Korean Pottery From 10,000 to 6,000 years ago, the mankind started to make earthenware and use them. In Korea, they have used earthenware from 7~8,000years ago-the New Stone Age. As time went by, glazes were sometimes employed. The firing temperature varied between 500 and 1,100 degrees. Earthenware was used in Korea until the early Koryo dynasty (10-11th centuries). Earthenware and bronze developed in parallel through the prehistoric age, and then the periods known in Korea as Silla and Kaya (from 57 BC until the 10th century), and Koryo (10-14th centuries). The earthenware pottery of Silla and Kaya is particularly noted for its formal qualities. The earthenware was used for utilitarian ves ...
    Related: korean, pottery, century china, royal family, indicating
  • On The Road - 1,765 words
    On The Road Jack Kerouac: On the Road Jack Kerouac is the first to explore the world of the wandering hoboes in his novel, On the Road. He created a world that shows the lives and motivations of this culture he himself named the Beats. Kerouac saw the beats as people who rebel against everything accepted to gain freedom and expression. Although he has been highly criticized for his lack of writing skills, he made a novel that is both realistic and enjoyable to read. He has a complete disregard for developed of plot or characters, yet his descriptions are incredible. Kerouacs novel On the Road defined the post World War II generation known as the beats. The motivation behind the beat movement ...
    Related: on the road, social aspects, men and women, middle class, criticism
  • Psychology Meditation Websters Dictionary Defines Meditation As To Reflect On Ponder, To Engage In Contemplation, Which It Re - 738 words
    Psychology Meditation Webster's dictionary defines meditation as "to reflect on; ponder, to engage in contemplation," which it really is, although, many people believe that meditation is a means of developing a more spiritual or religious life. Meditation does not necessarily have to be religious. Many people just meditate to relax or organize their thoughts. Meditation is a very broad subject since there are many ways in which to perform meditation. Not only are there many ways but, there are also many different religions associated with meditation. Not only is meditation good for the soul but, it is also good for the mind. I myself have experimented with meditation and have found it to be ...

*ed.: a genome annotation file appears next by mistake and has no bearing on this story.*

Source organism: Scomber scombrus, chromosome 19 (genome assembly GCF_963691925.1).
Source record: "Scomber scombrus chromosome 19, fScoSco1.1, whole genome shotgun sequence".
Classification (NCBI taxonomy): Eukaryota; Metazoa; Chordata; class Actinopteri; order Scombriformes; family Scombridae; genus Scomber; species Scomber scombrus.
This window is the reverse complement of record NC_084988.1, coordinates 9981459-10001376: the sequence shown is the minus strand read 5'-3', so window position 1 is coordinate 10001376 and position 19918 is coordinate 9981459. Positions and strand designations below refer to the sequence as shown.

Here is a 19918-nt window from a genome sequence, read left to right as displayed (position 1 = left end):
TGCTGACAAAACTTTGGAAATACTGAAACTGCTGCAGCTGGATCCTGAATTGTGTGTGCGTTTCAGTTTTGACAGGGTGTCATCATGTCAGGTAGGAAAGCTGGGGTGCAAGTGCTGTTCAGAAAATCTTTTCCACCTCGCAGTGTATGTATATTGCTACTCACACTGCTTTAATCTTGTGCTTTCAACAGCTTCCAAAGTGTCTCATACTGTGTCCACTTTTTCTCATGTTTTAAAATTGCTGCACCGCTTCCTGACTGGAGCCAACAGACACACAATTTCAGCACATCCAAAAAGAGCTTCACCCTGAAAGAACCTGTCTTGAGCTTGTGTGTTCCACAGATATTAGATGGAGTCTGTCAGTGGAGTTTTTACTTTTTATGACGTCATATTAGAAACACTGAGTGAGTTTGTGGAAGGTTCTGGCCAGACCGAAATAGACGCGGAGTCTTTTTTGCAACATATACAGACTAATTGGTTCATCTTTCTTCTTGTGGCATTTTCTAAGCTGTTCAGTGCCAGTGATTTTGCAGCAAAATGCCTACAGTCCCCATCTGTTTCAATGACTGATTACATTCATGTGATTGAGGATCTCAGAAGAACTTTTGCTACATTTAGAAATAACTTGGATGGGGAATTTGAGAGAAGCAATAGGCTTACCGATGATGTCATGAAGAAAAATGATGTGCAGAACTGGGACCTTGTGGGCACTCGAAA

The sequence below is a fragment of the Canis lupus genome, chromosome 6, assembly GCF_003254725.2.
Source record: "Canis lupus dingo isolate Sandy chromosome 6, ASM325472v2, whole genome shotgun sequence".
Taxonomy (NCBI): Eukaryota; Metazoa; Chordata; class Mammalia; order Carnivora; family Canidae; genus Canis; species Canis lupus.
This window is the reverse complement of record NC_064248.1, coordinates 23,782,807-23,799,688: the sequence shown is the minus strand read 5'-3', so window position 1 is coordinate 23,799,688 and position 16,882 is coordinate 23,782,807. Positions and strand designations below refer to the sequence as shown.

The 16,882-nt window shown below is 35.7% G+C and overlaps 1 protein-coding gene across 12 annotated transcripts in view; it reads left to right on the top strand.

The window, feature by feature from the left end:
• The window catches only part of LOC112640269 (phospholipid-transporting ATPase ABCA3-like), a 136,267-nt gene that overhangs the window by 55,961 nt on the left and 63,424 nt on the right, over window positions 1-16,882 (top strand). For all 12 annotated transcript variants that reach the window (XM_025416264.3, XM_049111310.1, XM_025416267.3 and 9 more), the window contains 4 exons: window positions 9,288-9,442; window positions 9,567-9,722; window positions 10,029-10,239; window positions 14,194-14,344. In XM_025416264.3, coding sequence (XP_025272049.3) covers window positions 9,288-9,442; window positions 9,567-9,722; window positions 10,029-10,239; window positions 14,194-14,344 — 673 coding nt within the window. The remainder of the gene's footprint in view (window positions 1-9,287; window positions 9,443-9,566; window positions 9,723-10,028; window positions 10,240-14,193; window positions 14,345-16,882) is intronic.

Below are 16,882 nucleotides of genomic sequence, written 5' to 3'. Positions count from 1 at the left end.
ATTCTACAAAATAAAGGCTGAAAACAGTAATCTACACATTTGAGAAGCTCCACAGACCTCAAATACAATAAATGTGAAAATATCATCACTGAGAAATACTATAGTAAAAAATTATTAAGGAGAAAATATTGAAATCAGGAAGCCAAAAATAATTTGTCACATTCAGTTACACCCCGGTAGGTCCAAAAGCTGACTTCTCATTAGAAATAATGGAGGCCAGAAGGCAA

Related: dictionary, engage, meditation, psychology, reflect
  • Religions And Japanese Culture - 754 words
    Religions And Japanese Culture Many religions are popular within the Japanese culture. Two of the most influential religions, Shinto and Buddhism that help shaped a lot of Japanese values are Shinto and Buddhism, played a large role in shaping Japanese values. Numerous similarities and differences run between these two religions; nonetheless, the Japanese often believe in more than one religion at the same time. This is possible due to the polytheistic nature of most popular religions in Japan. It is not hard to say that religion is a big part of Japanese culture because a lot of religious beliefs can still be seen in their everyday lives. Shinto is a polytheistic native Japanese religion. F ...
    Related: japanese, japanese culture, japanese today, everyday lives, modern japan
  • Shiven Patel - 870 words
    Shiven Patel The geography of China and Japan is quite different. They are both located in Eastern Asia, but China is apart of the mainland, while Japan is a group of islands off in the North Pacific. China, the worlds fourth largest country, is considerably larger than Japan. China has a total area of 9,596,960 square kilometers while Japan is only 377,8356 square kilometers. Of course Japan has double the coastline of China for it is an island chain. China has an eastern coastline along the East China Sea, Korea Bay, Yellow Sea, and South China Sea. Chinas main geographic aspects are the Yangtze River and the Himalayan Mountains. Deserts and high plateaus characterize the west, with plains ...
    Related: patel, food restaurants, fried chicken, western europe, asia
  • Taoism - 1,964 words
    Taoism Throughout history, Taoism has been one of the most influential religions of Eastern culture. This is certainly one of the most unique of all religions. Many Taoists, in fact, do not even consider it a religion; and in many ways it is not. Taoists make no claim that the Tao exists.1 That is what essentially separates Taoism from the rest of the world religions: there is no heated debate or battle over Taoist doctrine; there have been no crusades to spread the religion. The very essence of Taoism is quite the opposite. Taoisms uniqueness and open-endedness have allowed the religion to flourish almost undisturbed and unchanged for over two thousand years. The founder of Taoism was a man ...
    Related: taoism, vice versa, tao-te ching, human body, chicago
  • The Zen Koan Is A Written Or Verbal Puzzle Used In The Teaching Of Buddhism To Bring The Student To The Level Of Satori Or En - 793 words
    The Zen Koan is a written or verbal puzzle used in the teaching of Buddhism to bring the student to the level of satori or enlightenment. According to D T Suzuki in An Introduction To Zen Buddhism, the word Koan "...now denotes some anecdote of an ancient master, or a dialogue between master and monks, or a statement or question put forward by a teacher, all of which are used as the means for opening ones mind to the truth of Zen."(Suzuki 102). Koans are often in the form of statements that seem, at first, to make little or no sense. This aspect of a Koan is intended to help the student concentrate on the words and pull meaning from them in the same way that they must pull meaning from thems ...
    Related: buddhism, puzzle, verbal, zen buddhism, make sense